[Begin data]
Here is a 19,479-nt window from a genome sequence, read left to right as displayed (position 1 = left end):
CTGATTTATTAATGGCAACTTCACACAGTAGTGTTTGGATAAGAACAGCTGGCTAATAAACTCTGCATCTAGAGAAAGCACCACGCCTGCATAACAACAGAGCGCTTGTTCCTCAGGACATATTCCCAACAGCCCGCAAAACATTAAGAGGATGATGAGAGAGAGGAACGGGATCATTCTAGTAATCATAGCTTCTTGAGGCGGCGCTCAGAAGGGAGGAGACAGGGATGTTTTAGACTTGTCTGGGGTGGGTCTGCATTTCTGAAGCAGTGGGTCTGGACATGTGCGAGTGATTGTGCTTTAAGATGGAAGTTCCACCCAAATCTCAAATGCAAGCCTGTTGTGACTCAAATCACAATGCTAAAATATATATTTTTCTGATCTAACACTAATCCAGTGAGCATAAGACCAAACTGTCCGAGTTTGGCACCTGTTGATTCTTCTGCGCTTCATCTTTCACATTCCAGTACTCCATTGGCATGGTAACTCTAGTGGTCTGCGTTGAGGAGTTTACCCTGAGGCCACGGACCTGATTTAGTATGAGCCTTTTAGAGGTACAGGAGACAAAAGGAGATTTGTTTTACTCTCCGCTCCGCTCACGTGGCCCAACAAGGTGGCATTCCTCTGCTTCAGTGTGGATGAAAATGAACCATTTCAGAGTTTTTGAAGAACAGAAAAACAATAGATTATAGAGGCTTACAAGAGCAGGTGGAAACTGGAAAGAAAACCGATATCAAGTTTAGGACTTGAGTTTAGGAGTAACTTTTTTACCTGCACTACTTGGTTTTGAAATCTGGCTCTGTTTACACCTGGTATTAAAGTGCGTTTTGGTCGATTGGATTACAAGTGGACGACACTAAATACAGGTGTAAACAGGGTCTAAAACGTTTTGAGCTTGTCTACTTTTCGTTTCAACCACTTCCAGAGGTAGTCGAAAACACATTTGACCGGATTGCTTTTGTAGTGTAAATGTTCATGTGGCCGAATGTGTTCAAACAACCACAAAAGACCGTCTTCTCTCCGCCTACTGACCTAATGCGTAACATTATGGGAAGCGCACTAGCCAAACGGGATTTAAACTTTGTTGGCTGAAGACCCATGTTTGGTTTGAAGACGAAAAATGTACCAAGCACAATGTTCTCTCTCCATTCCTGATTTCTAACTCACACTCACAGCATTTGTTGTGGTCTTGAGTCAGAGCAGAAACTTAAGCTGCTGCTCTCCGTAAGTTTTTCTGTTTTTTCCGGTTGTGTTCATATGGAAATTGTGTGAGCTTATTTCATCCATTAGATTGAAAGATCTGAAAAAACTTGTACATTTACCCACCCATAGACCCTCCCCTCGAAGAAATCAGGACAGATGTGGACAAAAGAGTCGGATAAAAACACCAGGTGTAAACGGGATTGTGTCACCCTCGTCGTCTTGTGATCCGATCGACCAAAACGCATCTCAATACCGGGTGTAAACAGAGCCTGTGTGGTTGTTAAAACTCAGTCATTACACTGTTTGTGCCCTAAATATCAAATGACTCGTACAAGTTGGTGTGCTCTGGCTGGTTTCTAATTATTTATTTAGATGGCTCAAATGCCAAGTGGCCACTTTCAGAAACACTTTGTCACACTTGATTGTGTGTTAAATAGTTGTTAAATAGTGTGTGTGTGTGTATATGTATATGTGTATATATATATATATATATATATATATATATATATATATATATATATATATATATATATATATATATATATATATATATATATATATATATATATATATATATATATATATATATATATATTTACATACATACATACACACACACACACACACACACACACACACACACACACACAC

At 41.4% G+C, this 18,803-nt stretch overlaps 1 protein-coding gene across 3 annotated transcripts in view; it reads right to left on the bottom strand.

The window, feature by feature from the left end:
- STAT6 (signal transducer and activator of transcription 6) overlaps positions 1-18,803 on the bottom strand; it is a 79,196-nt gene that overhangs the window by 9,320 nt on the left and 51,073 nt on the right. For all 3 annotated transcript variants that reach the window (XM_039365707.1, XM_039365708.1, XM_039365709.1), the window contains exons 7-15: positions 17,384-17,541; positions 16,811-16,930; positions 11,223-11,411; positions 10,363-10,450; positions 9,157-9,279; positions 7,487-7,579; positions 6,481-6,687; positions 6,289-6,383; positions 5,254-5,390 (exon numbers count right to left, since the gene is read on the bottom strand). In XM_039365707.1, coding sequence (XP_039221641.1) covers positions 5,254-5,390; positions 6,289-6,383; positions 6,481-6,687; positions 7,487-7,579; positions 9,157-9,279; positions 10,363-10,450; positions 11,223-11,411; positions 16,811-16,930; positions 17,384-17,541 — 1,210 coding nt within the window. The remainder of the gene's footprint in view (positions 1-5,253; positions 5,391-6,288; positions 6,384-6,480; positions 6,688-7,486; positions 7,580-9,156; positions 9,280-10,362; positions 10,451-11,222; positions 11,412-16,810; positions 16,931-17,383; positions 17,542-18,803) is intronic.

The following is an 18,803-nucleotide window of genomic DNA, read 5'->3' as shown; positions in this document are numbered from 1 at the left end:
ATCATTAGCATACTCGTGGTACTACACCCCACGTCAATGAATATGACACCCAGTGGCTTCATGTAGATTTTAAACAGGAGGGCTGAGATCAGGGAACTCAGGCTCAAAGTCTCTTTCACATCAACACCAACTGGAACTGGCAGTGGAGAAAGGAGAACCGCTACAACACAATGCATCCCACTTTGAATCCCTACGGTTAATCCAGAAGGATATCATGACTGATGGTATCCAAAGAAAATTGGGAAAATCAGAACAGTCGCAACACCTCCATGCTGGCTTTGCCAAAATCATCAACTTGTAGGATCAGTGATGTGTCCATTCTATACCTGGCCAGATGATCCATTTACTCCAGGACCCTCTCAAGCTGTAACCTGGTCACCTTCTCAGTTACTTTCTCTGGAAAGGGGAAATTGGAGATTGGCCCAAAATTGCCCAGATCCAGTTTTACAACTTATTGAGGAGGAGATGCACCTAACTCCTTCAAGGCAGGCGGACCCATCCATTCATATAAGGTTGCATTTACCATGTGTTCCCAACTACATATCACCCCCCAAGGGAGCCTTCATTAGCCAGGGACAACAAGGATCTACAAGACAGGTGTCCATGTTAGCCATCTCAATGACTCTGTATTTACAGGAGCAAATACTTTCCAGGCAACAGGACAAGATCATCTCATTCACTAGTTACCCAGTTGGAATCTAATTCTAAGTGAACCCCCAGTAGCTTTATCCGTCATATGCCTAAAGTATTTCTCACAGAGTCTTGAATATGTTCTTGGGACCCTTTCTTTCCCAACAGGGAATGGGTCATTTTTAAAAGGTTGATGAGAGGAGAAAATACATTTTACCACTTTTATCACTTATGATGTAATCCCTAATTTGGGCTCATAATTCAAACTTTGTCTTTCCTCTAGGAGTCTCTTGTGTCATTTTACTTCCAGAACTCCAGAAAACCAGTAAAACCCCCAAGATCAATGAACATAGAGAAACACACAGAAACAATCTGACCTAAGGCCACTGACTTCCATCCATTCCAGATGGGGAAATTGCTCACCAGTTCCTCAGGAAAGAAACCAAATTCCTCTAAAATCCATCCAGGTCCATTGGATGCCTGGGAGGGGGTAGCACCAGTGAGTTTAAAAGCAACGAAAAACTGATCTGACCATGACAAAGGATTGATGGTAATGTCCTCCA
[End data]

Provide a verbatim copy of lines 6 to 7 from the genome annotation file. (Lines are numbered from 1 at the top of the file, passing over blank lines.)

The following is an 18,803-nucleotide window of genomic DNA, read 5'->3' as shown; positions in this document are numbered from 1 at the left end:
ATCATTAGCATACTCGTGGTACTACACCCCACGTCAATGAATATGACACCCAGTGGCTTCATGTAGATTTTAAACAGGAGGGCTGAGATCAGGGAACTCAGGCTCAAAGTCTCTTTCACATCAACACCAACTGGAACTGGCAGTGGAGAAAGGAGAACCGCTACAACACAATGCATCCCACTTTGAATCCCTACGGTTAATCCAGAAGGATATCATGACTGATGGTATCCAAAGAAAATTGGGAAAATCAGAACAGTCGCAACACCTCCATGCTGGCTTTGCCAAAATCATCAACTTGTAGGATCAGTGATGTGTCCATTCTATACCTGGCCAGATGATCCATTTACTCCAGGACCCTCTCAAGCTGTAACCTGGTCACCTTCTCAGTTACTTTCTCTGGAAAGGGGAAATTGGAGATTGGCCCAAAATTGCCCAGATCCAGTTTTACAACTTATTGAGGAGGAGATGCACCTAACTCCTTCAAGGCAGGCGGACCCATCCATTCATATAAGGTTGCATTTACCATGTGTTCCCAACTACATATCACCCCCCAAGGGAGCCTTCATTAGCCAGGGACAACAAGGATCTACAAGACAGGTGTCCATGTTAGCCATCTCAATGACTCTGTATTTACAGGAGCAAATACTTTCCAGGCAACAGGACAAGATCATCTCATTCACTAGTTACCCAGTTGGAATCTAATTCTAAGTGAACCCCCAGTAGCTTTATCCGTCATATGCCTAAAGTATTTCTCACAGAGTCTTGAATATGTTCTTGGGACCCTTTCTTTCCCAACAGGGAATGGGTCATTTTTAAAAGGTTGATGAGAGGAGAAAATACATTTTACCACTTTTATCACTTATGATGTAATCCCTAATTTGGGCTCATAATTCAAACTTTGTCTTTCCTCTAGGAGTCTCTTGTGTCATTTTACTTCCAGAACTCCAGAAAACCAGTAAAACCCCCAAGATCAATGAACATAGAGAAACACACAGAAACAATCTGACCTAAGGCCACTGACTTCCATCCATTCCAGATGGGGAAATTGCTCACCAGTTCCTCAGGAAAGAAACCAAATTCCTCTAAAATCCATCCAGGTCCATTGGATGCCTGGGAGGGGGTAGCACCAGTGAGTTTAAAAGCAACGAAAAACTGATCTGACCATGACAAAGGATTGATGGTAATGTCCTCCA